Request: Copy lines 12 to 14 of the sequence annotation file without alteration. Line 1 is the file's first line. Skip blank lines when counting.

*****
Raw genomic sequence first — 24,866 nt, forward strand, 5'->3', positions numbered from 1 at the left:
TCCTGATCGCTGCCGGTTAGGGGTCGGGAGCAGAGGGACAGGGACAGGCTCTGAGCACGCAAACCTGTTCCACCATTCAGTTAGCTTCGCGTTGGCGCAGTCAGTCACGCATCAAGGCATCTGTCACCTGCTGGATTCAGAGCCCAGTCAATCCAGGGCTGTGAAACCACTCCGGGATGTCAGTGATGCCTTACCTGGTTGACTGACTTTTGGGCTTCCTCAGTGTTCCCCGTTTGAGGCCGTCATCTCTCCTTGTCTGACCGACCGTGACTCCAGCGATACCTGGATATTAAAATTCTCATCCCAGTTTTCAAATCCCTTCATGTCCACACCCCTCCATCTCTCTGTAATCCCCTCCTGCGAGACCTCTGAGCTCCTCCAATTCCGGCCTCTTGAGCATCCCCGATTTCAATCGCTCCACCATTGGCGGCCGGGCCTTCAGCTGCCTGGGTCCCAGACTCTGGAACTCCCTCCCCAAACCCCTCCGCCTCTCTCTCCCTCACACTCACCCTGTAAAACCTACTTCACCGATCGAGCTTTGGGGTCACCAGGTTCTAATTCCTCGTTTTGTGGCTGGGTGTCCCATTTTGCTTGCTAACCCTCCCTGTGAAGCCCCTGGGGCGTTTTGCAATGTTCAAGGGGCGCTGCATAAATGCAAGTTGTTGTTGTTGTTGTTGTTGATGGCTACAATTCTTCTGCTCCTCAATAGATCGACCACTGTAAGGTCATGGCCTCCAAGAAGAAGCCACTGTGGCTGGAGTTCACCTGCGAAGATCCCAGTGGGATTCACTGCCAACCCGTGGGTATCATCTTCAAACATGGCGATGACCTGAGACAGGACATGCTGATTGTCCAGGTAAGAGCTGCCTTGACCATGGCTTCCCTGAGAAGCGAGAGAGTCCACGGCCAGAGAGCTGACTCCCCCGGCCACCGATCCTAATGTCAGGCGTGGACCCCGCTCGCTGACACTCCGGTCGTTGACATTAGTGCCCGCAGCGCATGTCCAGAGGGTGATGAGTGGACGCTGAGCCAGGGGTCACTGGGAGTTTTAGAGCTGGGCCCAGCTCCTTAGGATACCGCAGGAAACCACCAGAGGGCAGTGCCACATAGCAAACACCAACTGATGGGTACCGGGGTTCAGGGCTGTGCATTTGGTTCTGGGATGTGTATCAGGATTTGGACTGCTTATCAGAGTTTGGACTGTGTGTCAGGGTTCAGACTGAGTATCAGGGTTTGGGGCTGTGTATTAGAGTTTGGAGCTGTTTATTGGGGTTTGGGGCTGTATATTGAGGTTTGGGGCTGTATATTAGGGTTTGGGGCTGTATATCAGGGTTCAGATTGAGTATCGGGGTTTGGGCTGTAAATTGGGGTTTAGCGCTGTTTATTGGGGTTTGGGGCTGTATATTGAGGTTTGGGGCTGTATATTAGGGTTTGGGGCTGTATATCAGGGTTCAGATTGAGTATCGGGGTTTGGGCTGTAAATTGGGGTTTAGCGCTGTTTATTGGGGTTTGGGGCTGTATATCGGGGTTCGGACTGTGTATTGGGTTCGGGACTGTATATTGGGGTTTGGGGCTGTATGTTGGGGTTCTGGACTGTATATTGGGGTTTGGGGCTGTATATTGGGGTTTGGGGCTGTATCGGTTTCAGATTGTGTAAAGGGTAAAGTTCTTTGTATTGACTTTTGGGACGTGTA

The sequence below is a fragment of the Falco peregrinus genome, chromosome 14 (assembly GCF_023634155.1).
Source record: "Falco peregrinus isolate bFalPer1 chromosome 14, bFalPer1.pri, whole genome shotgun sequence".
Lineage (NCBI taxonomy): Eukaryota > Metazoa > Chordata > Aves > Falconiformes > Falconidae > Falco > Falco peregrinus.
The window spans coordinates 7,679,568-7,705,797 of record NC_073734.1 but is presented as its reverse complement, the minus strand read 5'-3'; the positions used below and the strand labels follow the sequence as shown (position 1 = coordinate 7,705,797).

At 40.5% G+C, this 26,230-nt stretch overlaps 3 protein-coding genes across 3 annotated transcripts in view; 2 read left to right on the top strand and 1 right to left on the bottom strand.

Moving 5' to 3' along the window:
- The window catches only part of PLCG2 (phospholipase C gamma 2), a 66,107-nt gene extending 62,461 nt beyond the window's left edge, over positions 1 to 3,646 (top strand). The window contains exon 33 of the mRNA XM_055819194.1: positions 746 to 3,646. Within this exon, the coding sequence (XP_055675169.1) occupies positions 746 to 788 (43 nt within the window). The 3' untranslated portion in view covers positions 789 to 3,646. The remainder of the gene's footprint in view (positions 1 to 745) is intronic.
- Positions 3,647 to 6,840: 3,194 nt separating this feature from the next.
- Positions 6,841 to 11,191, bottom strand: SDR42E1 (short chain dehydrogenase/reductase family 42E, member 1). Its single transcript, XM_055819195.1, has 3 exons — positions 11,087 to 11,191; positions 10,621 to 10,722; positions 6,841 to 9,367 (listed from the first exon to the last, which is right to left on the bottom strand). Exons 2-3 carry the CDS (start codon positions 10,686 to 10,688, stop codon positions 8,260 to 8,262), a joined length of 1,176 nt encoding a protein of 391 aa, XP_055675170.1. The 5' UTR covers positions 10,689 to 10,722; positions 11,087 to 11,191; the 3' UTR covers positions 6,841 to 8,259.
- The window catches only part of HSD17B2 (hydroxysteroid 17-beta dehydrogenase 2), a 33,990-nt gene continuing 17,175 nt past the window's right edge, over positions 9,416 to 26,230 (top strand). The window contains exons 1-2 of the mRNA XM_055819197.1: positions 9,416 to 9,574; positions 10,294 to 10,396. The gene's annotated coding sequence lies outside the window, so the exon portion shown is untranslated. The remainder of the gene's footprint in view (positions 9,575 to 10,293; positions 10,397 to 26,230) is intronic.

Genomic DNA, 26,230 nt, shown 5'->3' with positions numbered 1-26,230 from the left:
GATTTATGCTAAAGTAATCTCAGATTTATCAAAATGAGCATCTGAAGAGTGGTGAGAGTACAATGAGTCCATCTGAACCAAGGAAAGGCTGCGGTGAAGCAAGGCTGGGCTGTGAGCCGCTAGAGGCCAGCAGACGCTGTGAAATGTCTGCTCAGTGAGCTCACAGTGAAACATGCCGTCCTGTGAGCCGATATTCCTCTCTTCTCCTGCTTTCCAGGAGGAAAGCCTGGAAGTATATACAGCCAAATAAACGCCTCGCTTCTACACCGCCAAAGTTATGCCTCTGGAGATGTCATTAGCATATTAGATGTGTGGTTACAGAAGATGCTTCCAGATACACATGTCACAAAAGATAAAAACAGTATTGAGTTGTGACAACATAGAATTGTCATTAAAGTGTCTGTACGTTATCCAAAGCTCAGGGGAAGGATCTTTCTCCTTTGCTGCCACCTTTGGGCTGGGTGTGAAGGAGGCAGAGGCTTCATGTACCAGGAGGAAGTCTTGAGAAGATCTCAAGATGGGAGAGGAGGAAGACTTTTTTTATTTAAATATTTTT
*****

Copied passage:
- The window catches only part of HSD17B2 (hydroxysteroid 17-beta dehydrogenase 2), a 33,990-nt gene continuing 17,175 nt past the window's right edge, over positions 9,416 to 26,230 (top strand). The window contains exons 1-2 of the mRNA XM_055819197.1: positions 9,416 to 9,574; positions 10,294 to 10,396. The gene's annotated coding sequence lies outside the window, so the exon portion shown is untranslated. The remainder of the gene's footprint in view (positions 9,575 to 10,293; positions 10,397 to 26,230) is intronic.

Genomic DNA, 26,230 nt, shown 5'->3' with positions numbered 1-26,230 from the left:
GATTTATGCTAAAGTAATCTCAGATTTATCAAAATGAGCATCTGAAGAGTGGTGAGAGTACAATGAGTCCATCTGAACCAAGGAAAGGCTGCGGTGAAGCAAGGCTGGGCTGTGAGCCGCTAGAGGCCAGCAGACGCTGTGAAATGTCTGCTCAGTGAGCTCACAGTGAAACATGCCGTCCTGTGAGCCGATATTCCTCTCTTCTCCTGCTTTCCAGGAGGAAAGCCTGGAAGTATATACAGCCAAATAAACGCCTCGCTTCTACACCGCCAAAGTTATGCCTCTGGAGATGTCATTAGCATATTAGATGTGTGGTTACAGAAGATGCTTCCAGATACACATGTCACAAAAGATAAAAACAGTATTGAGTTGTGACAACATAGAATTGTCATTAAAGTGTCTGTACGTTATCCAAAGCTCAGGGGAAGGATCTTTCTCCTTTGCTGCCACCTTTGGGCTGGGTGTGAAGGAGGCAGAGGCTTCATGTACCAGGAGGAAGTCTTGAGAAGATCTCAAGATGGGAGAGGAGGAAGACTTTTTTTATTTAAATATTTTT